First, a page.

To create a test script we specify a name for the script and click the create button. In the next screen, we add some attributes of the script being developed and save it. Since scripts are transportable object, you will be prompted to specify a package to contain the script. I have never transported SECATT scripts as such I always save them as local objects. Once the attributes are saved we go to the more important portion of the test script as shown below.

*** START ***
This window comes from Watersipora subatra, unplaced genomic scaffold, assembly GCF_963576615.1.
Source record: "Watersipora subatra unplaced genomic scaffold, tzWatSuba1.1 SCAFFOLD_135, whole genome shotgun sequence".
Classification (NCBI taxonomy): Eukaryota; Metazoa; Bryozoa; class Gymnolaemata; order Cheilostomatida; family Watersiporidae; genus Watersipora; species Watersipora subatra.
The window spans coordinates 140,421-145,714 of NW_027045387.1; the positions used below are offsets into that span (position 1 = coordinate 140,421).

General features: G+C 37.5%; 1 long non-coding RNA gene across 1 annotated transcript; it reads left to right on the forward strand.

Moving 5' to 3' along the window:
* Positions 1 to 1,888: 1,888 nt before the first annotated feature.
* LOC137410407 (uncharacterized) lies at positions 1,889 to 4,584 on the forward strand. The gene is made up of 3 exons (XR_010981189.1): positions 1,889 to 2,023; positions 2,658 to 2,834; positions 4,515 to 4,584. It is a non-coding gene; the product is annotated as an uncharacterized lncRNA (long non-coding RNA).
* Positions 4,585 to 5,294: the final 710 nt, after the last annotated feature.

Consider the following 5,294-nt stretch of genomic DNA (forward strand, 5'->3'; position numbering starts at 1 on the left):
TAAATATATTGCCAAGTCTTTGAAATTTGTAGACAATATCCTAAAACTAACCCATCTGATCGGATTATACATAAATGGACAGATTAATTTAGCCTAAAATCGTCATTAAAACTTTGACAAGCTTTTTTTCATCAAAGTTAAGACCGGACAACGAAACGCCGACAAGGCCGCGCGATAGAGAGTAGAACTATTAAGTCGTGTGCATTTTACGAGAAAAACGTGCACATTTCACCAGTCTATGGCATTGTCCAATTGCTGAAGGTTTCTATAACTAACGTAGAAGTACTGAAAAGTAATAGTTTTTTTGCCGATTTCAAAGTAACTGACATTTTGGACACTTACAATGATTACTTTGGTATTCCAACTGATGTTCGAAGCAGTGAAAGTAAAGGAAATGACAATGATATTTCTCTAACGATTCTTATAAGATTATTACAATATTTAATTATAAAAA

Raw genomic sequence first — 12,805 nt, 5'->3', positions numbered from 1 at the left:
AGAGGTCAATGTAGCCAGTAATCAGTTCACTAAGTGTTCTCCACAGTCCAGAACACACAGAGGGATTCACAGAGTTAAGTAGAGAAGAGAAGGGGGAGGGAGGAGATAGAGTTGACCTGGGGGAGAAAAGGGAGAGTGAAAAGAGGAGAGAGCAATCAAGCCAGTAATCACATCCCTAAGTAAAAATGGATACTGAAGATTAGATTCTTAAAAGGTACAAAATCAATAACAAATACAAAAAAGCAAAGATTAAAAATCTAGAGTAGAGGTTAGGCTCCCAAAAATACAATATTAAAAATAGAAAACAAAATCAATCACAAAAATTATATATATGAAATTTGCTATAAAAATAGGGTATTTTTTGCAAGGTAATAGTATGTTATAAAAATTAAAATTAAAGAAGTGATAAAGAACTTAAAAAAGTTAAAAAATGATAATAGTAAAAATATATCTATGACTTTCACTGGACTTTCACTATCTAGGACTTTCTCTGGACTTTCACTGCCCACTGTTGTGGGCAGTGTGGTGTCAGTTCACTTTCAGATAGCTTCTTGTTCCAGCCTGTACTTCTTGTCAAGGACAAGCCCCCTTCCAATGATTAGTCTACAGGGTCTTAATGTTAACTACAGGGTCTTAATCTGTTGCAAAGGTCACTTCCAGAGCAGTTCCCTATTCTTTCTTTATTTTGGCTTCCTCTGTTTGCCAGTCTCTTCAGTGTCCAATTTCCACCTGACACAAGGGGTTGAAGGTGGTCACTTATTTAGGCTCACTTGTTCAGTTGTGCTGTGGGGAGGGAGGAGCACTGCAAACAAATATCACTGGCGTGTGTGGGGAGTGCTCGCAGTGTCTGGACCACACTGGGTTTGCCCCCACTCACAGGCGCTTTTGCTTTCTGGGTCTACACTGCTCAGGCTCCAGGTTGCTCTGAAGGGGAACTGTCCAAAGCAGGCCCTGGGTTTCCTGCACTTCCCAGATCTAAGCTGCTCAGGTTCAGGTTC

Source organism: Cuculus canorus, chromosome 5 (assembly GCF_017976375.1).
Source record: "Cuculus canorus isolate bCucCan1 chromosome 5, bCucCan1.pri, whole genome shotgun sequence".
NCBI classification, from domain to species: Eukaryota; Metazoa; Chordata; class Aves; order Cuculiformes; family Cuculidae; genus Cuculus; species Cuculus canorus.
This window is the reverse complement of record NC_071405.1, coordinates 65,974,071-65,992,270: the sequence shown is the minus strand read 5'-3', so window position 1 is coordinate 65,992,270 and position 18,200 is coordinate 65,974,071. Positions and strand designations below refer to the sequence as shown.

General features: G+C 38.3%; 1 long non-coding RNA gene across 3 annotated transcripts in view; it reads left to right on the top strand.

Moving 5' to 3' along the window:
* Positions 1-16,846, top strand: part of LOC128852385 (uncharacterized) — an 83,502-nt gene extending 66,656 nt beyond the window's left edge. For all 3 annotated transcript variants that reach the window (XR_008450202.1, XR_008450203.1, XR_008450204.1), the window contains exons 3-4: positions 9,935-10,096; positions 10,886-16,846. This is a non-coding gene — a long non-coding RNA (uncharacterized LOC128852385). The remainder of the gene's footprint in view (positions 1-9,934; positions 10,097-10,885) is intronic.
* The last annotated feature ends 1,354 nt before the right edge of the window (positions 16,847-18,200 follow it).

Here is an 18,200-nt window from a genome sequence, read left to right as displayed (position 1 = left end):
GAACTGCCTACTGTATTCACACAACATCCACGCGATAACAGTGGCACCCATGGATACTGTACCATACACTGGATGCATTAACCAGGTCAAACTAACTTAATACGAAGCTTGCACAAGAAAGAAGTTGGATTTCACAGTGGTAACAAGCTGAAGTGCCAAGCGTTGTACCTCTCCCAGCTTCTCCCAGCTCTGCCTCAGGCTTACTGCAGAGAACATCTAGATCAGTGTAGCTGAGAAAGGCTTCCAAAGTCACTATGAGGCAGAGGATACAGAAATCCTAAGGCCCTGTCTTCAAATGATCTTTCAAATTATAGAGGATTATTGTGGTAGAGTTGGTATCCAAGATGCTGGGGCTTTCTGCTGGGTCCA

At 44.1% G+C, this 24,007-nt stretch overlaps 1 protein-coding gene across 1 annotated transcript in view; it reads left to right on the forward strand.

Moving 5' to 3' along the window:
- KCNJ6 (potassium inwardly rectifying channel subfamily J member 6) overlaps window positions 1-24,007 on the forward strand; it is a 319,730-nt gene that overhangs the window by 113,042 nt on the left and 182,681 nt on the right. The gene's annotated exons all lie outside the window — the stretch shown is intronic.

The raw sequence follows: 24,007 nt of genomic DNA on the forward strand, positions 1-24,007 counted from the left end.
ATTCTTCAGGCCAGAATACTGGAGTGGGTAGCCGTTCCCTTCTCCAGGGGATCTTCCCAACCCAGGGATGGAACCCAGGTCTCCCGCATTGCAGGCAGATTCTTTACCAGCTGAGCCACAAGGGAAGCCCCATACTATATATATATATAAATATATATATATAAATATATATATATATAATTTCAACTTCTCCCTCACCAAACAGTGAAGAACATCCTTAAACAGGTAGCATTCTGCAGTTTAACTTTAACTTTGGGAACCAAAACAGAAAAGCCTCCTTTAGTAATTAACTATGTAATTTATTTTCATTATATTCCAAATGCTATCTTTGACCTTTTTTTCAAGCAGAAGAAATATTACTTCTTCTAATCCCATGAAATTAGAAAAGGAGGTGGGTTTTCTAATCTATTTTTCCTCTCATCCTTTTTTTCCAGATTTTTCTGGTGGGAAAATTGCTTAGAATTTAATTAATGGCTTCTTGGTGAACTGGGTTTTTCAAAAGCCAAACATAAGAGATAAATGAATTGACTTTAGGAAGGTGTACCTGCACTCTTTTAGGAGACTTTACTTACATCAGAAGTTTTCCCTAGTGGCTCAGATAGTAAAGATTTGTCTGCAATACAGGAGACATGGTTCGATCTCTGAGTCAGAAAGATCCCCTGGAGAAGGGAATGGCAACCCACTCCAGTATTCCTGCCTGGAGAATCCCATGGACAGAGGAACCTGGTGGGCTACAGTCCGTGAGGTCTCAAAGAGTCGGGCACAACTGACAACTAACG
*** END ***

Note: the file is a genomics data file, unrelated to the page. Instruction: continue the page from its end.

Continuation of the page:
We start writing a test script by clicking the pattern button. ECATT comes with own coding language which is similar to ABAP but still significantly different. The use of the pattern button is to insert any of the various ECATT statements into our script. Typically, a security consultant using ECATT to automate tasks would use the patterns for recording tcodes or gui key strokes.For tcode recording which has a faster performance, you specify the tcode you want to record (SU01 for example) and go ahead and record the steps in the tcode you want to automate. For many of the patterns including the pattern for TCD recording, ECATT adds something called a “Command Interface” within the script. In general terms the command interface is a wrapper around the data that is used to execute the command. In the case of the more common TCD recording, the command interface, stores details for the various screens that are called by the tcode and the values of the various input fields that are used in those screens.